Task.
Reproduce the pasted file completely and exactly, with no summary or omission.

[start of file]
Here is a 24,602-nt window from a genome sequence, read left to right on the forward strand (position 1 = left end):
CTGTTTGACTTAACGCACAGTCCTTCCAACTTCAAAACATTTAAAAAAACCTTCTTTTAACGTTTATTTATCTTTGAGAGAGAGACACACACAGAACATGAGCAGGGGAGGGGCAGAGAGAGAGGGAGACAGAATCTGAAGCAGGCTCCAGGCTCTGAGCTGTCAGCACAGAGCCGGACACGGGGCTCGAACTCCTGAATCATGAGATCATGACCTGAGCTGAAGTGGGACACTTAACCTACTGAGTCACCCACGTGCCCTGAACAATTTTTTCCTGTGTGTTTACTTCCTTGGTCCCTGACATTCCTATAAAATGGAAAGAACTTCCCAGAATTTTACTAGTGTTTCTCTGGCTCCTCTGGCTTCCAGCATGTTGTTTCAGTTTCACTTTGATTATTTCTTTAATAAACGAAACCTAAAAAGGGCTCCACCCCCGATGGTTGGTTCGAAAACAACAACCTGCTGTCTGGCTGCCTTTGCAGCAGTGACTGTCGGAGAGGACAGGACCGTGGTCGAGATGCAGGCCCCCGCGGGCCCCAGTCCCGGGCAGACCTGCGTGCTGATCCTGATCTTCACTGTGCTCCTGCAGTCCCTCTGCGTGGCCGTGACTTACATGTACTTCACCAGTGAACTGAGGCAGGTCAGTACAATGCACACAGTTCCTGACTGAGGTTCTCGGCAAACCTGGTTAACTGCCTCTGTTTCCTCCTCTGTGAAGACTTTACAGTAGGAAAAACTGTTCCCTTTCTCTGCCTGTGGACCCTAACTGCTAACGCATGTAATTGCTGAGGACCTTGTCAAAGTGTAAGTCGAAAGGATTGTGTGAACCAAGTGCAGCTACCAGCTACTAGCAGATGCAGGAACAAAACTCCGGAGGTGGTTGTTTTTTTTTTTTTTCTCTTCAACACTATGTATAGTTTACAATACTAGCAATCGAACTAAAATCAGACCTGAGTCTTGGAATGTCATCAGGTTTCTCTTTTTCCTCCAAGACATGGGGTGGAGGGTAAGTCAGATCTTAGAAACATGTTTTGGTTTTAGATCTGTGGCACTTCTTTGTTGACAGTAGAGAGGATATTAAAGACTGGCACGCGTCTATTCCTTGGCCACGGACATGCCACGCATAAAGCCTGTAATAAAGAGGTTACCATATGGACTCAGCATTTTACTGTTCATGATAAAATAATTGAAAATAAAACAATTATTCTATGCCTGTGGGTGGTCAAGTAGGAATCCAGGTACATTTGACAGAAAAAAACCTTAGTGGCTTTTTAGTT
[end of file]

Here is a 24,602-nt window from a genome sequence, read left to right on the forward strand (position 1 = left end):
CTGTTTGACTTAACGCACAGTCCTTCCAACTTCAAAACATTTAAAAAAACCTTCTTTTAACGTTTATTTATCTTTGAGAGAGAGACACACACAGAACATGAGCAGGGGAGGGGCAGAGAGAGAGGGAGACAGAATCTGAAGCAGGCTCCAGGCTCTGAGCTGTCAGCACAGAGCCGGACACGGGGCTCGAACTCCTGAATCATGAGATCATGACCTGAGCTGAAGTGGGACACTTAACCTACTGAGTCACCCACGTGCCCTGAACAATTTTTTCCTGTGTGTTTACTTCCTTGGTCCCTGACATTCCTATAAAATGGAAAGAACTTCCCAGAATTTTACTAGTGTTTCTCTGGCTCCTCTGGCTTCCAGCATGTTGTTTCAGTTTCACTTTGATTATTTCTTTAATAAACGAAACCTAAAAAGGGCTCCACCCCCGATGGTTGGTTCGAAAACAACAACCTGCTGTCTGGCTGCCTTTGCAGCAGTGACTGTCGGAGAGGACAGGACCGTGGTCGAGATGCAGGCCCCCGCGGGCCCCAGTCCCGGGCAGACCTGCGTGCTGATCCTGATCTTCACTGTGCTCCTGCAGTCCCTCTGCGTGGCCGTGACTTACATGTACTTCACCAGTGAACTGAGGCAGGTCAGTACAATGCACACAGTTCCTGACTGAGGTTCTCGGCAAACCTGGTTAACTGCCTCTGTTTCCTCCTCTGTGAAGACTTTACAGTAGGAAAAACTGTTCCCTTTCTCTGCCTGTGGACCCTAACTGCTAACGCATGTAATTGCTGAGGACCTTGTCAAAGTGTAAGTCGAAAGGATTGTGTGAACCAAGTGCAGCTACCAGCTACTAGCAGATGCAGGAACAAAACTCCGGAGGTGGTTGTTTTTTTTTTTTTTCTCTTCAACACTATGTATAGTTTACAATACTAGCAATCGAACTAAAATCAGACCTGAGTCTTGGAATGTCATCAGGTTTCTCTTTTTCCTCCAAGACATGGGGTGGAGGGTAAGTCAGATCTTAGAAACATGTTTTGGTTTTAGATCTGTGGCACTTCTTTGTTGACAGTAGAGAGGATATTAAAGACTGGCACGCGTCTATTCCTTGGCCACGGACATGCCACGCATAAAGCCTGTAATAAAGAGGTTACCATATGGACTCAGCATTTTACTGTTCATGATAAAATAATTGAAAATAAAACAATTATTCTATGCCTGTGGGTGGTCAAGTAGGAATCCAGGTACATTTGACAGAAAAAAACCTTAGTGGCTTTTTAGTT